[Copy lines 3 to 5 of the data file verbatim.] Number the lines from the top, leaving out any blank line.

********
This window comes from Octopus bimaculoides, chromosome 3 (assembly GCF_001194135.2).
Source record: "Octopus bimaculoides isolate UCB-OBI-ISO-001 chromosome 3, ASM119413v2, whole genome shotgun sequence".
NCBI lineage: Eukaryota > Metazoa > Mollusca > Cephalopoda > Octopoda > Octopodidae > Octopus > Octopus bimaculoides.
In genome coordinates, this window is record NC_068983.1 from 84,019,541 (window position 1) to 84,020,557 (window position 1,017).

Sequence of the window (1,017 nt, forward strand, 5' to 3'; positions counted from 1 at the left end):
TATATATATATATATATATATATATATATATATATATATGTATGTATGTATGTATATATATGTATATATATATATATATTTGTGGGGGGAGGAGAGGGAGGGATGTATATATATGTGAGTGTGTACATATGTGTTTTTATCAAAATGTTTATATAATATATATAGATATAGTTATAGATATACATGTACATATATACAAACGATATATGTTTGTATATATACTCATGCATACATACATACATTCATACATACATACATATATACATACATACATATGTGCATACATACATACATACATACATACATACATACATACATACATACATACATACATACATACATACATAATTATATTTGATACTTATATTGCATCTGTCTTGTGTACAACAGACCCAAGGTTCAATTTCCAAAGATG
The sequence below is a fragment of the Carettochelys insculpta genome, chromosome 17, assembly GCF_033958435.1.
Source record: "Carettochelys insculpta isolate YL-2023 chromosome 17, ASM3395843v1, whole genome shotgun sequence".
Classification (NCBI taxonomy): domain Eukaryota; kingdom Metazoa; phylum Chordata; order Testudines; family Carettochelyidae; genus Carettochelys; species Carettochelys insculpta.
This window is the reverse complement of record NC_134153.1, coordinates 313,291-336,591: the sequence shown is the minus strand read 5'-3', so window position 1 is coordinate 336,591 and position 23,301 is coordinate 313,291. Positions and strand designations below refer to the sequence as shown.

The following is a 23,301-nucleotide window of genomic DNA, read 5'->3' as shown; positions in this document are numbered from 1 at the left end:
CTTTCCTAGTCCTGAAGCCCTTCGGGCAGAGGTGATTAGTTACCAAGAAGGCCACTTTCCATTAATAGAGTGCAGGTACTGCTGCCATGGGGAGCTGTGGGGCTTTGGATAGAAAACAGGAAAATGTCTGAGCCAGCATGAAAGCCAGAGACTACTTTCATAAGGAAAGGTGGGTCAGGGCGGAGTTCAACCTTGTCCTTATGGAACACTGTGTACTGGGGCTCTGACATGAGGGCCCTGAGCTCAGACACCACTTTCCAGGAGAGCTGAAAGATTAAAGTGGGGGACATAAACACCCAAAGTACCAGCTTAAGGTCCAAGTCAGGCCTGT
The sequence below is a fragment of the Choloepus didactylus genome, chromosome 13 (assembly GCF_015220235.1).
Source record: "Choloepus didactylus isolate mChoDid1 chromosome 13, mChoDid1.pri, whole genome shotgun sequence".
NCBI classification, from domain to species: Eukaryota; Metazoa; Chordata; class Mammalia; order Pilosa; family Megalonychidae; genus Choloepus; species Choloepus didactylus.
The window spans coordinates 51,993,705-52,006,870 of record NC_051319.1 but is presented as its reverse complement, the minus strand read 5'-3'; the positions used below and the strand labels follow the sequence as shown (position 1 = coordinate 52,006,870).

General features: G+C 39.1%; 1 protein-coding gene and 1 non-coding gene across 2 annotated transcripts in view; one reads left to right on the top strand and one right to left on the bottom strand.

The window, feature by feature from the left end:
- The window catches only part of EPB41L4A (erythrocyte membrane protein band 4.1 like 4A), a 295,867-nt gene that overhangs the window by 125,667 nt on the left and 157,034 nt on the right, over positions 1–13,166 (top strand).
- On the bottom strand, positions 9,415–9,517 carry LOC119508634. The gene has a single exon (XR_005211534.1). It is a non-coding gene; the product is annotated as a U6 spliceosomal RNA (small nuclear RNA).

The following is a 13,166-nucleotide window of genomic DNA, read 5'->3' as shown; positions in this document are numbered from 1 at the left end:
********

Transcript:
NCBI lineage: Eukaryota > Metazoa > Mollusca > Cephalopoda > Octopoda > Octopodidae > Octopus > Octopus bimaculoides.
In genome coordinates, this window is record NC_068983.1 from 84,019,541 (window position 1) to 84,020,557 (window position 1,017).

Sequence of the window (1,017 nt, forward strand, 5' to 3'; positions counted from 1 at the left end):